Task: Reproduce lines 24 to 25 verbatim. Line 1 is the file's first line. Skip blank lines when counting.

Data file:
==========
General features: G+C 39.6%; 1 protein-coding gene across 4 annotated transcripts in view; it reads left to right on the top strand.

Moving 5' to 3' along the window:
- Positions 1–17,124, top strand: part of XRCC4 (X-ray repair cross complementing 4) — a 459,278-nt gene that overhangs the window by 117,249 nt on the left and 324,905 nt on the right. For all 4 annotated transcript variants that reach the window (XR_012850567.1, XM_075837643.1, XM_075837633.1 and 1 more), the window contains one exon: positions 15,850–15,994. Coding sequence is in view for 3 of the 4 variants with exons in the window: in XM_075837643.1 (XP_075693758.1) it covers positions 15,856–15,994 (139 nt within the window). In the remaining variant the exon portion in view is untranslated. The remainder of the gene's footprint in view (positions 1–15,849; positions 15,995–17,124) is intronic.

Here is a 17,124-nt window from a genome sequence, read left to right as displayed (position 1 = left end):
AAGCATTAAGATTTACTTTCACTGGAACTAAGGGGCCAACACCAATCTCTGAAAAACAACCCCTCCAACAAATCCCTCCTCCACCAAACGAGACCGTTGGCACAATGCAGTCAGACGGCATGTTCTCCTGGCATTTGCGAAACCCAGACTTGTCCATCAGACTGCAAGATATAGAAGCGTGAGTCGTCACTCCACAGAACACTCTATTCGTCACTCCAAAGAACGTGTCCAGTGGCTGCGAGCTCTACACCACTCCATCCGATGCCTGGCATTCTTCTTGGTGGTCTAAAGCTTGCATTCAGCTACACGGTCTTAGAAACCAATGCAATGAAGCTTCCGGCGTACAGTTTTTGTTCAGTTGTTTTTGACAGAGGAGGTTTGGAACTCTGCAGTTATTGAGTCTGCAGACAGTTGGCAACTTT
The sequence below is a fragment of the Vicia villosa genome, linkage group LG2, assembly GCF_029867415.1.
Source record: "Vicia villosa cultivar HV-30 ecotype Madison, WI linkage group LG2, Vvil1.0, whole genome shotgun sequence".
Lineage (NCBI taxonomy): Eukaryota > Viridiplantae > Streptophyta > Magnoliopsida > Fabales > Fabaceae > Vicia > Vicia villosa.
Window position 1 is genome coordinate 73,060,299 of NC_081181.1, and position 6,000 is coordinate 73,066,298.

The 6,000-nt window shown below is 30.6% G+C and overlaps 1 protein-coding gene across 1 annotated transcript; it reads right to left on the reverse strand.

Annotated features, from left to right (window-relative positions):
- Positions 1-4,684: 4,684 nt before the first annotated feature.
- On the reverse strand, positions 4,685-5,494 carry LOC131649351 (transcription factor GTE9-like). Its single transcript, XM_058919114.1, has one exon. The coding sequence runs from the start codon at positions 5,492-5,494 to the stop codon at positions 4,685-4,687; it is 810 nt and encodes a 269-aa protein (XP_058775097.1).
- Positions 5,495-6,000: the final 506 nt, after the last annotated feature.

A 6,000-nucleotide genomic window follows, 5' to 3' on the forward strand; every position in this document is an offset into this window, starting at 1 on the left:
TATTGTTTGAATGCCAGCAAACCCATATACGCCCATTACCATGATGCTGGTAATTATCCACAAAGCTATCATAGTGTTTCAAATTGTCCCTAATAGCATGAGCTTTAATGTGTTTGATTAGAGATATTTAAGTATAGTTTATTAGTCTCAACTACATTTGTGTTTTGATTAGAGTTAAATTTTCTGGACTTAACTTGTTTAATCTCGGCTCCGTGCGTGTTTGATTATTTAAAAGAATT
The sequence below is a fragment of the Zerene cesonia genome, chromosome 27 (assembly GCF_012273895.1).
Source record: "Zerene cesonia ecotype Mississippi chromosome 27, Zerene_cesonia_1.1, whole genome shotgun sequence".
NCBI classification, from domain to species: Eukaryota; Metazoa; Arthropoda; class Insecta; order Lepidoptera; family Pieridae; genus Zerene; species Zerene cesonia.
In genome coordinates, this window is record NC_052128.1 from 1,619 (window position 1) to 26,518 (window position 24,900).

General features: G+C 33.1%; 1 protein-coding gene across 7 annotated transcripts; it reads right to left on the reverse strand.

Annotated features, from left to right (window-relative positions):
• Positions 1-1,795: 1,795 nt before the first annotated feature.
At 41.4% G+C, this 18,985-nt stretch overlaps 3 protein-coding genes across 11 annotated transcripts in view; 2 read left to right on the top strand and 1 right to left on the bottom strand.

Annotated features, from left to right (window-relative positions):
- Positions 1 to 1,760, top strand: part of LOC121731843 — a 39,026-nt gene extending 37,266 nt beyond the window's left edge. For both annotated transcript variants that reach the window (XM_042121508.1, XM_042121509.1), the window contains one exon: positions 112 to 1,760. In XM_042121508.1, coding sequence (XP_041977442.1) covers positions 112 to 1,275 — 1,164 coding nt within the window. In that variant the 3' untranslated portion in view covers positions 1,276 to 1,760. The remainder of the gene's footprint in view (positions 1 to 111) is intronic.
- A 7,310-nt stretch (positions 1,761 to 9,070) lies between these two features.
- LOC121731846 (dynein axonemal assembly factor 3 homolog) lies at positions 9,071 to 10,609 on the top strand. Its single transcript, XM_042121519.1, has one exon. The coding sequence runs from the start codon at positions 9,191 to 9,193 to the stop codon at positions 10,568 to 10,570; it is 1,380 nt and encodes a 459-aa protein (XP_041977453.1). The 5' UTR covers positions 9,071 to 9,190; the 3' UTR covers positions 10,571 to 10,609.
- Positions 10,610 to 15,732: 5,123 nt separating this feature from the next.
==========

At 41.4% G+C, this 18,985-nt stretch overlaps 3 protein-coding genes across 11 annotated transcripts in view; 2 read left to right on the top strand and 1 right to left on the bottom strand.

Annotated features, from left to right (window-relative positions):